Toronto Pearson Int'l Extends Self-Service Surge to Checked Baggage

Toronto, Pearson Int'l
Nicole Nelson
Published in: 

With 46 self-service bag drops operating in its terminals as of mid-October, Toronto Pearson International (YYZ) is on the fast track to expediting the check-in process for passengers flying out of Canada's biggest and busiest airport.

Kurush Minocher, associate director of Airline Programs and Services for the Greater Toronto Airports Authority, explains that self-service bag drops reduce unnecessary touch points for passengers by allowing them to arrange their own check-in experience from a home computer, mobile device or self-service kiosk. After arriving at the airport, passengers can proceed to the baggage drop-off site, rather than standing in a queue to wait for check-in.

Automating the process shortens queues and reduces the end-to-end check-in time for passengers, reports Minocher.


Project: Self-Serve Bag Drop
Location: Toronto Pearson Int'l Airport
Airport Authority: Greater Toronto Airports Authority
Contractor: Materna
Units: 46
Airlines Served: 11
Bags Processed: More than 3 million (thru mid-Sept.)
Key Benefits: Shorter queues; increased passenger throughput from same or smaller area; smoother passenger experience; frees airline staff to serve passengers needing assistance

"Toronto Pearson is experiencing record growth and needed to find innovative ways to add check-in capacity," he explains. "Reconfiguring check-in facilities in both terminals to increase the use of self-service technologies will deliver additional capacity for growth by allowing for increased throughput. Self-service bag drops also provide air carriers with a choice for how they wanted to deliver the check-in experience, either as a full-service or self-serve process."

Since YYZ debuted its first self-service bag drop stations in January 2016, travelers have chosen the automated option more than 3 million times.

Materna Americas supplies the airport's automated systems. Gary McDonald, the company's president, notes that Materna systems reduce the bag drop process to mere seconds.

"One and one-half minutes is what an [airline] attendant spends with an average customer checking one bag," he reports. "In contrast, we have self-service bag drops processing 120 bags per hour. You think of how many people have been helped without having to stand in a line, and it is huge."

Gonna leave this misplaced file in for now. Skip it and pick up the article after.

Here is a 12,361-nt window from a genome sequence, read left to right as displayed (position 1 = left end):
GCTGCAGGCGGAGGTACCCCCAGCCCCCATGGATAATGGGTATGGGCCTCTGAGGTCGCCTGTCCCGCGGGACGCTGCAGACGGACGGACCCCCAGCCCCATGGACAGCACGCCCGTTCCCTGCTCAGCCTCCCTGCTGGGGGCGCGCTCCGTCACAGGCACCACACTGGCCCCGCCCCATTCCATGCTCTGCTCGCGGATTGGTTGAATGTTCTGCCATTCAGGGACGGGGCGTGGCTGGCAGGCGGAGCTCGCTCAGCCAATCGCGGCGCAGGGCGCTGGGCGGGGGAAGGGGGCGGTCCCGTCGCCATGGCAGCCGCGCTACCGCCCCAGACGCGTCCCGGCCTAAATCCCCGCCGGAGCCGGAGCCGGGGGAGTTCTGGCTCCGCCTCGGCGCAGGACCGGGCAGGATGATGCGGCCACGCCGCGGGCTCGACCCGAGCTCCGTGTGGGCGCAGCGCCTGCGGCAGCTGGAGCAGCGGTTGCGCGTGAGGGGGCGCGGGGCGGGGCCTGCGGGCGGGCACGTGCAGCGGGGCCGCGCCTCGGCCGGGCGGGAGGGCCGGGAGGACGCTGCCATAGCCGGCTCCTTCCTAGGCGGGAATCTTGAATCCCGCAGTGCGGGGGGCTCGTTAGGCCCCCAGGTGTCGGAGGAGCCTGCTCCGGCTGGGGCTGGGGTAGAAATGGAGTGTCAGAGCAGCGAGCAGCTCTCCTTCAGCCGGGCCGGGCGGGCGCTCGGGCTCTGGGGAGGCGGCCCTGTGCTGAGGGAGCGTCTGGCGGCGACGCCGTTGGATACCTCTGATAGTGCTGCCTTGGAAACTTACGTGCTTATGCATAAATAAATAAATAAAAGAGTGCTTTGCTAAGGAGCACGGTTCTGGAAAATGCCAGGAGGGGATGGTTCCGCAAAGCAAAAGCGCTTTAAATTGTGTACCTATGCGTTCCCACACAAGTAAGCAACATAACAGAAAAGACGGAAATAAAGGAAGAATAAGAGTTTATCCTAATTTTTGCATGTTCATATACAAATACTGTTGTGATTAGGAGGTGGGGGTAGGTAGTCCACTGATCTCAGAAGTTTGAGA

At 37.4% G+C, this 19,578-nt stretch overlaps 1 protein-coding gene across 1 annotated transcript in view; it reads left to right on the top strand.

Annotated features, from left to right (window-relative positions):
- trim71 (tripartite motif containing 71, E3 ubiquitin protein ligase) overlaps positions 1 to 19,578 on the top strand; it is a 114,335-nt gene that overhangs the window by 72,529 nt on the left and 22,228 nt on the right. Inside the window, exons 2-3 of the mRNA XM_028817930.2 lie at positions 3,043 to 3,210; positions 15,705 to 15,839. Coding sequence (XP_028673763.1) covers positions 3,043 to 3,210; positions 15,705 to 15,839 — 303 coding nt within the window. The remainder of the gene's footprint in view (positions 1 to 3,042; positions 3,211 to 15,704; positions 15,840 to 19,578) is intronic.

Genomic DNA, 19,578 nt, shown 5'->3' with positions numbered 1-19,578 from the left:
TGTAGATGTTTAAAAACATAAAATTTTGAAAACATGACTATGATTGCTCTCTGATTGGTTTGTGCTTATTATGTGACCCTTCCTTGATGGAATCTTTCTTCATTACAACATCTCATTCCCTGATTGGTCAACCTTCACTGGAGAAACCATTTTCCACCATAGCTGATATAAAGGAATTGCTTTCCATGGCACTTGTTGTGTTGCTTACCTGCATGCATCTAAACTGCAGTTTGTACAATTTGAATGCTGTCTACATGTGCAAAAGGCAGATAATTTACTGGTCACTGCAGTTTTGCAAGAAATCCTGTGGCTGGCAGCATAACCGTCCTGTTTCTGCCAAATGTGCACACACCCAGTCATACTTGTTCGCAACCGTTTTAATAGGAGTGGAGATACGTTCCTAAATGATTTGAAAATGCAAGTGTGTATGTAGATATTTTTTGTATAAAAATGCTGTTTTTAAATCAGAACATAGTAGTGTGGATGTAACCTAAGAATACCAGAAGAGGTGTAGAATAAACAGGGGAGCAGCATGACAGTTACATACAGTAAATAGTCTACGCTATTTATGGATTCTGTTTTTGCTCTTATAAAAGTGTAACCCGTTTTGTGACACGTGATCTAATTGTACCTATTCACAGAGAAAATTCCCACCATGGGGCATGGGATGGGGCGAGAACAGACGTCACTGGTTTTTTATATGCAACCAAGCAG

The fastest bag drop in the world, a Materna operation at Norway's Oslo Airport, takes an average of 10 seconds, says McDonald.

Return on Investment

When it comes to value for cost, Minocher notes that YYZ's self-service bag drops provide significant benefits for its customers.

"Before investing in new technology like self-service bag drops, we evaluate multiple factors to determine what the best solution is, looking at our current situation and how those patterns would change in the future," he explains. "Are we using our existing facilities to the best of their ability, or could we be more efficient? What is the cost, benefit and impact to the status quo if we don't change? Our evaluation always maps back to our No. 1 goal, which is to push the envelope on improving the passenger experience."

Minocher considers automating the airport's checked bag process to be a sound investment, based on the improvements it provides for the passenger experience.

"Self-service bag drops have made the experience smoother and more enjoyable for passengers by reducing amount of time they need to check in," he summarizes. "We see the [self-service drop stations] as part of the [overall] baggage handling system with live monitoring of the environment. The system provides real-time information on check-in throughput as it happens, which gives us the ability to map processing times to our other metrics in the terminal."

Mutually Beneficial

Minocher reports very positive reactions from both passengers and air carriers.

Automating the bag drop process has shortened queues and reduced passenger check-in time at YYZ.

"Passengers enjoy having the option of using full-service or self-service check-in, which gives them the ability to manage their own experience," he relates "Those who are using the self-service bag drops are seeing a reduction in check-in time, with a smoother, faster experience."

Minocher has also noted a shift in the orientation of air carriers -from processing passengers to serving them.

Airline agents are able to spend more time helping travelers that require assistance, because other passengers choose to complete the check-in process independently at the self-service bag drops.

As of mid-September, 11 airlines were using YYZ's self-service bag drop system.

Growing Demand

Following the successful rollout of the technology at YYZ, other Canadian airports are taking notice of the self-service option, reports McDonald. Aéroports de Montréal has ordered 16 variants of the Materna systems, and Québec City Jean Lesage International Airport has ordered eight units.

Stateside, Minneapolis-St. Paul International is conducting a two-unit pilot in conjunction with American Airlines.

"The airports have invested in this equipment to streamline the process for the airlines and to attract more airlines into the airport," McDonald remarks. "Because [the self-serve bag drops] can process more bags than an agent at a desk, [airports] need fewer of these injection points. If they have the same number of injection points, they can get more airlines into the same space and cope with the expansion that is happening."

In addition to operating one of the largest self-bag drop operations in Canada at YYZ, Materna also has the largest installation in the world at Gatwick Airport in London.


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